Thanks for the geat post OB


  5. Thank you for filling me in. The city sounds like somewhere I would love–warmer! I could go on all night about train-y stuff–got to go up Pike’s Peak in 2012, and that was a great thing for me : ) –and what about all the train songs? those sounds trains make at night…ya’ know what? I feel another post comin’ on…–but I’m so tired. Have a peaceful and yet interesting night, Paul–interesting in a good way ; )


  6. RR

     /  2015/01/29

    Thanks for the ride! Until I met my hubby I didn’t give much thought to trains (beyond the whistles the I vaguely remember hearing during the slumbers of my teenage yers). Meeting hubby eventually led to my moving to a borough built on a locomotive foundantion; his grandfather left Birmingham (England) to come to the area to work on the trains. And now, well, because of my little one, I am very well versed in all thing Thomas!

    Liked by 1 person

    • Oh, yes. Mine were too old by the time Thomas was the thing, but I enjoyed Thomas, myself. Heading over to your recent post, now–read it last night but was too exhausted to comment.

      Liked by 1 person

  7. And so I discover that the Kalamazoo Stationary Company came form Kalamazoo. Their stationary was used by the doctors’ surgery I worked for, before they changed to colour coded folders and they mus thave move don to computers by now, too. 😀 I’ll have to leave now, gotta go to work. Back later.

    Enjoying your series. You can’t trust ANY of them not to treat us like mushrooms. Strictly on a needs to know basis.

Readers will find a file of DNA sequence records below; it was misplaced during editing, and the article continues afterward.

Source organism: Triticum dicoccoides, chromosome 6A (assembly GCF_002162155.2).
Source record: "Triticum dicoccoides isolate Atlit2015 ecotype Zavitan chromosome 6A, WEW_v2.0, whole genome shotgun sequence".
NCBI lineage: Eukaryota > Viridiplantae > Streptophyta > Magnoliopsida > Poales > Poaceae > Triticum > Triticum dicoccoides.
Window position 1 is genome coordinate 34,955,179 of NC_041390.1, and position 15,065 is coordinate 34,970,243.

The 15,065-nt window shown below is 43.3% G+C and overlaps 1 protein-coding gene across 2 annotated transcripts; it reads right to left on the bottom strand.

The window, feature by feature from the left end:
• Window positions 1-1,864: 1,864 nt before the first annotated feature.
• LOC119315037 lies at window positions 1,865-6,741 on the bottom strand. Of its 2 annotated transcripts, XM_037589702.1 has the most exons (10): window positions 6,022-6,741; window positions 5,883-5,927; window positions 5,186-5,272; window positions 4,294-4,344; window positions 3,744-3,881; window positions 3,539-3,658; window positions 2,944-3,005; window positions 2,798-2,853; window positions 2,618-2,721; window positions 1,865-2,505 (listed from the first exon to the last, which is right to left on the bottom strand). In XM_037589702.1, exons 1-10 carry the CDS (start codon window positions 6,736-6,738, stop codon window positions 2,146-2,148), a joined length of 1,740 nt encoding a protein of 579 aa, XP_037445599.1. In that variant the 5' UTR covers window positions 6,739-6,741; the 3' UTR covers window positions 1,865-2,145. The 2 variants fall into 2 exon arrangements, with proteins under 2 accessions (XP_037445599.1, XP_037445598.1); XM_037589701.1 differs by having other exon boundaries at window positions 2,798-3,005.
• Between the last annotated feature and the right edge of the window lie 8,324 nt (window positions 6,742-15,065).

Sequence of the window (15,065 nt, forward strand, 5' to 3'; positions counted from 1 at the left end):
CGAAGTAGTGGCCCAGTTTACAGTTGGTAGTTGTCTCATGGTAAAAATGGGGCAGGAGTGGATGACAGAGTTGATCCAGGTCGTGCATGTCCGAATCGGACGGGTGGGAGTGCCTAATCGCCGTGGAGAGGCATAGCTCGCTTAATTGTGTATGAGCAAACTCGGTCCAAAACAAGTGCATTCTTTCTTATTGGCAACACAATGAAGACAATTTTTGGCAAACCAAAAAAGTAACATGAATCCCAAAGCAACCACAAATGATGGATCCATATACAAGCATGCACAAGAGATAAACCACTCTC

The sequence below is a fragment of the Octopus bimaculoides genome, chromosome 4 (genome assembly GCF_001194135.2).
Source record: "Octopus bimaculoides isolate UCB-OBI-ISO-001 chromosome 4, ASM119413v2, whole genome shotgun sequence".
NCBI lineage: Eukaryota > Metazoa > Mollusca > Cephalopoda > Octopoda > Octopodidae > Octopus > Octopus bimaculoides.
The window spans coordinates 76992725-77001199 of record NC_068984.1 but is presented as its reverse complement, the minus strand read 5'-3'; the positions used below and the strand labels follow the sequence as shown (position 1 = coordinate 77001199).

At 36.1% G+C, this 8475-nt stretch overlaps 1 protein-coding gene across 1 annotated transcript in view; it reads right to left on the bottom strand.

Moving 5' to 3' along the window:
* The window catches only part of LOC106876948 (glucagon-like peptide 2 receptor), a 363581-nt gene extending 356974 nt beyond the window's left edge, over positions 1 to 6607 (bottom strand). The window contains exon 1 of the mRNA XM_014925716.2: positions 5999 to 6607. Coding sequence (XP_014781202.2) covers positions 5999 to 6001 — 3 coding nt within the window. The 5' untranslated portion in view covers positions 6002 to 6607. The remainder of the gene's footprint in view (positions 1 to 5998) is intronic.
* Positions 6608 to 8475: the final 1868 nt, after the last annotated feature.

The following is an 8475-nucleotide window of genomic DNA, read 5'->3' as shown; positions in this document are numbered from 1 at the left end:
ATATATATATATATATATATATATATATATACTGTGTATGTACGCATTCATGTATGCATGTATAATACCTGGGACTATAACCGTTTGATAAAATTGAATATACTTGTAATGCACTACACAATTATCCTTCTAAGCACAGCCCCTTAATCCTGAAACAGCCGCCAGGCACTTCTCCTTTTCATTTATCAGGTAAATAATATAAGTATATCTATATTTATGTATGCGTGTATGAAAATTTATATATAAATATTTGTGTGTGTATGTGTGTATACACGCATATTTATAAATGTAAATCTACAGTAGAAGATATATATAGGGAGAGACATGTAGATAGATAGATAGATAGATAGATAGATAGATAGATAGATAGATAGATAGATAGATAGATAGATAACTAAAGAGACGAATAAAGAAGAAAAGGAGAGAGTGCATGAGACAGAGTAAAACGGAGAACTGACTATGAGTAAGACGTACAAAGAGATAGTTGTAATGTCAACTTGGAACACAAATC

• Christine, if I had the authority to canonize, you would now be St. Christine for plowing through all those posts at one go–esp. winding up with the 100-car train one!

      I’m glad you got that little reward at the end, learning that your surgical office stationary was derived by placing wooden nickels on train tracks.

      Liked by 1 person

  8. As a fellow train lover, thanks for a very interesting post with much to talk about — it must have taken you longer than a slow train ride to Kalamazoo to research and write it (speaking of which, I didn’t have a gal in Kalamazoo when that song came out, but I’m old enough to have been playing with my Lionel model train at the time).

    The book you mention (THE IRON ROAD: AN ILLUSTRATED HISTORY OF THE RAILROAD) sounds fascinating. I own a similar book titled HIGH IRON (sub-titled A BOOK OF TRAINS) by Lucius Beebe which contains a glossary of “Railroad Terms, Slang and Usage.” Examples include the following:

    AIR MONKEY: Air-brake repairman
    BRAIN PLATE: Trainman’s badge
    COCK LOFT: Cupola of a caboose
    DRONE CAGE: Private car
    GRABBER: The conductor of a passenger train
    MUD CHICKEN: Surveyor
    SMOKER: Locomotive
    SNOOZER: Pullman car
    WISDOM BOX: Yardmaster’s office

    HIGH IRON (the book’s title),btw, refers to a main line or high-speed track, which I shall now take out of here while blowing you a farewell kiss from the clown wagon). 🙂

    Liked by 1 person

    • Thank you for sharing those terms! 🙂 I like thinking of a train from front to back using them:
      Smoker, Snoozer, Clown Wagon.
      (where’s the coal car, and passenger car? surely these had terms for them, too?)
      Grabber makes a lot of sense for the ticket-grabbing conductor, and Mud Chicken is hysterical for a surveyor. I’d heard Lightning Slinger before but forgotten it, and am glad you reminded me, for like it very much. Makes the tapper sound very brilliant and brave, doesn’t it?

      While I am proud of the post, you give me too much credit for research. I researched a little. Almost all the info came directly from the book I cite. Its author has written other books about them.


  9. Ask and ye shall receive 🙂 —
    HOPPER: Coal car with hinged bottom for speedy dumping
    VARNISH: Passenger cars
    DEADHEAD: Empty passenger car

    P.S. You should indeed be proud of the post. I enjoyed it immensely!

    Liked by 1 person